What’s it all about?
Charity law, in the narrow ‘black letter law’ sense, is the area of trust law which governs trusts established for a charitable purpose for the public benefit. But in practice charity law might be better thought of as a niche area of commercial law applicable to charities. That means knowing about company law, tax, fundraising, intellectual property (IP) and so on.
Being a charity is a legal status rather than a legal form. That means that charities can be formed as trusts, unincorporated associations, industrial and provident societies, companies or statutory bodies.
In terms of clients the charity sector comprises a wide variety of charities of all sizes, including community-based voluntary organisations, philanthropic trusts, benevolent funds and corporate foundations as well as schools, shelters, care homes, and faith-based organisations. Section 2(2) of the Charities Act 2006 sets out 13 different types of charitable purpose, which goes to show just how broad the charity sector really is.
The working culture
It is perhaps the very real sense of variety, together with the idea of public benefit, which makes working in charity law so interesting. The people are also an important factor. Working with trustees and senior managers can be rewarding and inspiring.
Most of my colleagues volunteer in one way or another – whether as a trustee or company secretary or through pro bono advice. It is a useful way of trainees and junior lawyers to get involved and finding out what areas interest them.
As a trainee, I was involved with many varied clients and legal issues. Typically this included drafting and amending constitutions and governance policies; registering charities with the Charity Commission and obtaining regulatory orders; drafting and advising on contracts; and assisting with other general commercial matters with a charity law dimension.
Since qualifying in September 2010, I have also been involved with a number of charity incorporations (i.e. where an unincorporated charity transfers its undertaking to a newly formed charitable company limited by guarantee) and mergers.
What other practice areas do charity lawyers work most closely with?
Most larger charities are companies limited by guarantee and may structure their commercial operations through a trading subsidiary. This means that it is essential to know about company law and contract. Charities are also concerned to utilise their favourable tax treatment so an understanding of tax and VAT is also important. A knowledge of IP is also useful because a charity’s brand can sometimes be its most valuable asset.
Equally it is useful, in relation to particular charities, to know about the sector-specific law in which they operate e.g. education, health, social care, ecclesiastical, etc.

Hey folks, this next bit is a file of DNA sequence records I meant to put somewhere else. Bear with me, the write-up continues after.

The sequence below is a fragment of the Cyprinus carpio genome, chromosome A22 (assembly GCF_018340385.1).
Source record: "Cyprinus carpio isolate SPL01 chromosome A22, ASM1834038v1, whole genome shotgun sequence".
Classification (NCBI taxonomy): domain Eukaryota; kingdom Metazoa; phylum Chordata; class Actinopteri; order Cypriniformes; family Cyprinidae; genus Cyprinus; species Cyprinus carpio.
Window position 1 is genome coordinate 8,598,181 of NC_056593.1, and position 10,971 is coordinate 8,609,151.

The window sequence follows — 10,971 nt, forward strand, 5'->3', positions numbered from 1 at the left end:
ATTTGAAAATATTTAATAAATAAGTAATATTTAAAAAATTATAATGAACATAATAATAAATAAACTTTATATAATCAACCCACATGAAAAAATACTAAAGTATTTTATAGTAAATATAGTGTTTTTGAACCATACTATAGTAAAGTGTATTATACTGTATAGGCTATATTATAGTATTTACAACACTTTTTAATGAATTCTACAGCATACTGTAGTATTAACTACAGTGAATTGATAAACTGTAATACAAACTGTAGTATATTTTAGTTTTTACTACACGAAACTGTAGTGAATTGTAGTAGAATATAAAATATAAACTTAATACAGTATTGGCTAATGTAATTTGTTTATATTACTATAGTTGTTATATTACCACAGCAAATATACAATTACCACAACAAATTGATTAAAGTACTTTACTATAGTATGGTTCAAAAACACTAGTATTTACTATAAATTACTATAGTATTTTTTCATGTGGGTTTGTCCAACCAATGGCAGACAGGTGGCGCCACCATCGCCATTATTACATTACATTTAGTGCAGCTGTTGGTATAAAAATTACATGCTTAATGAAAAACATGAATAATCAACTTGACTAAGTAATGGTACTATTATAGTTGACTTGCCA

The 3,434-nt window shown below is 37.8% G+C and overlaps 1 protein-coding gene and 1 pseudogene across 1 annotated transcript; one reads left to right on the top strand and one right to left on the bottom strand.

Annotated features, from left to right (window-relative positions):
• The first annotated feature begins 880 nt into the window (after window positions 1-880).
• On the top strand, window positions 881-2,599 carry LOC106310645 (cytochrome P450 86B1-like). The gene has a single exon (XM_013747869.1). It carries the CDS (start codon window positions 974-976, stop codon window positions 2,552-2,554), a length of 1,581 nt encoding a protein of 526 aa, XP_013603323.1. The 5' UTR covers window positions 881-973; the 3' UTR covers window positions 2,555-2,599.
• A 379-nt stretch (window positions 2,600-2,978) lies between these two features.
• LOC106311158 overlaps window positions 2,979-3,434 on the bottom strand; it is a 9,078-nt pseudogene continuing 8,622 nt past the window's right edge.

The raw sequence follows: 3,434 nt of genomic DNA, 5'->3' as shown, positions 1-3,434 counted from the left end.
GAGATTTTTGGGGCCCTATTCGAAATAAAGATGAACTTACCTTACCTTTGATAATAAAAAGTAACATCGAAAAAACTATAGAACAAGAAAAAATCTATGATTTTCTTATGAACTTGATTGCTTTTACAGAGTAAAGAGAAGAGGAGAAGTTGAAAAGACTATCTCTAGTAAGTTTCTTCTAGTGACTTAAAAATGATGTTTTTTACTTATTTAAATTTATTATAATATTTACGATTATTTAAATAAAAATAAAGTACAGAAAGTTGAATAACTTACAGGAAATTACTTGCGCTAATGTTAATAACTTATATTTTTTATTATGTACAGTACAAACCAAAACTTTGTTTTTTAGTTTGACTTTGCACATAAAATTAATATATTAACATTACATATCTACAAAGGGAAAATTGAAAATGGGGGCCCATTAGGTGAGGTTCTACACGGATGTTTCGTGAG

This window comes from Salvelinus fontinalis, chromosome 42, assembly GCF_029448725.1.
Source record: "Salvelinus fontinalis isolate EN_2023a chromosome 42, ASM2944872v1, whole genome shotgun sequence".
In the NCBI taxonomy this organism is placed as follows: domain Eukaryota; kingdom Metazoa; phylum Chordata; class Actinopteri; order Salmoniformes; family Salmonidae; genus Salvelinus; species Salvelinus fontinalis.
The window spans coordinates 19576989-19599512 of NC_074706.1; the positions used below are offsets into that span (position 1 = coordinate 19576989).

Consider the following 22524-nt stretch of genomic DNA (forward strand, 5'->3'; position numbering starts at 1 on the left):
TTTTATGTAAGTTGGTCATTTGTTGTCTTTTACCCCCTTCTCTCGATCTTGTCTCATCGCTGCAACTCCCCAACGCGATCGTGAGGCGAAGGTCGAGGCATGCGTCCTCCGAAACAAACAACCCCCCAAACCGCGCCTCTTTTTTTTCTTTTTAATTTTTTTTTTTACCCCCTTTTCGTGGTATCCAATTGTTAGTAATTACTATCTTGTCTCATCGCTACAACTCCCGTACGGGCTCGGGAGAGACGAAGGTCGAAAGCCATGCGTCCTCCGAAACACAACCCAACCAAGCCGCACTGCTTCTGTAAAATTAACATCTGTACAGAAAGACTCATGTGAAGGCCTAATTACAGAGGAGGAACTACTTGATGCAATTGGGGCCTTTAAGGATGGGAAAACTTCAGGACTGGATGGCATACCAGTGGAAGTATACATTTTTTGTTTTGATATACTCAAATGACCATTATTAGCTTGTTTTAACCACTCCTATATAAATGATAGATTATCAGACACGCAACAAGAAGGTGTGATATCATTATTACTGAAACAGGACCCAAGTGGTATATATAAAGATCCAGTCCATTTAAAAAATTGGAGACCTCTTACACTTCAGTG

Other departments will typically deal with specific issues as they arise, for example, property, employment, litigation, etc.
What phrase is a charity lawyer most likely to use and what does it mean?
‘Social enterprise’ is not a new concept but it is becoming an increasingly important one under the Coalition Government – it is a descriptive label, rather than a legal definition, and can refer to the full range of organisations characterised, to a greater or lesser extent, by:
(i) ownership or governance through participatory stakeholder structures;
(ii) the provision of goods or services with a view to an operating surplus; and
(iii) the application for social aims and/or distribution of profit to stakeholders.
However, since ‘social enterprise’ has no technical definition, it can mean different things in different contexts. Arguably, though, it is this very flexibility which has left a creative space for social entrepreneurs to flourish and innovate.
It is important for charity lawyers to have an understanding of and commitment to social enterprise and a general commercial awareness. The best way to obtain this is to get involved – there are plenty of opportunities for volunteers.
Charities are also particularly keen to ensure that legal fees, which they could otherwise spend in furthering their objects achieve maximise effect -for that reason charities require concise advice and practical solutions rather than abstruse legal screeds. Strong drafting and good communication skills are vital. Charity lawyers regularly draft constitutional documents, contracts and grant agreements as well as applications to the Charity Commission for regulatory orders.
Developments in public policy are a mixed bag for charities. On the one hand cuts in Government funding pose a serious threat to charities’ ability to achieve social outcomes. However, the Coalition’s ‘Big Society’ and mutualisation agendas offer new opportunities for social enterprises, particular in the area of public service delivery.
From the legal perspective the Charity Commission is due to review the Charities Act 2006 this year and a new legal structure, the Charitable Incorporated Organisation (CIO), is also scheduled for implementation this year. The Charity Commission itself if reviewing its functions in light of the funding cuts to see how it can most cost-effectively fulfil its statutory duties.
Christopher Hook is a solicitor at Bates Wells Braithwaite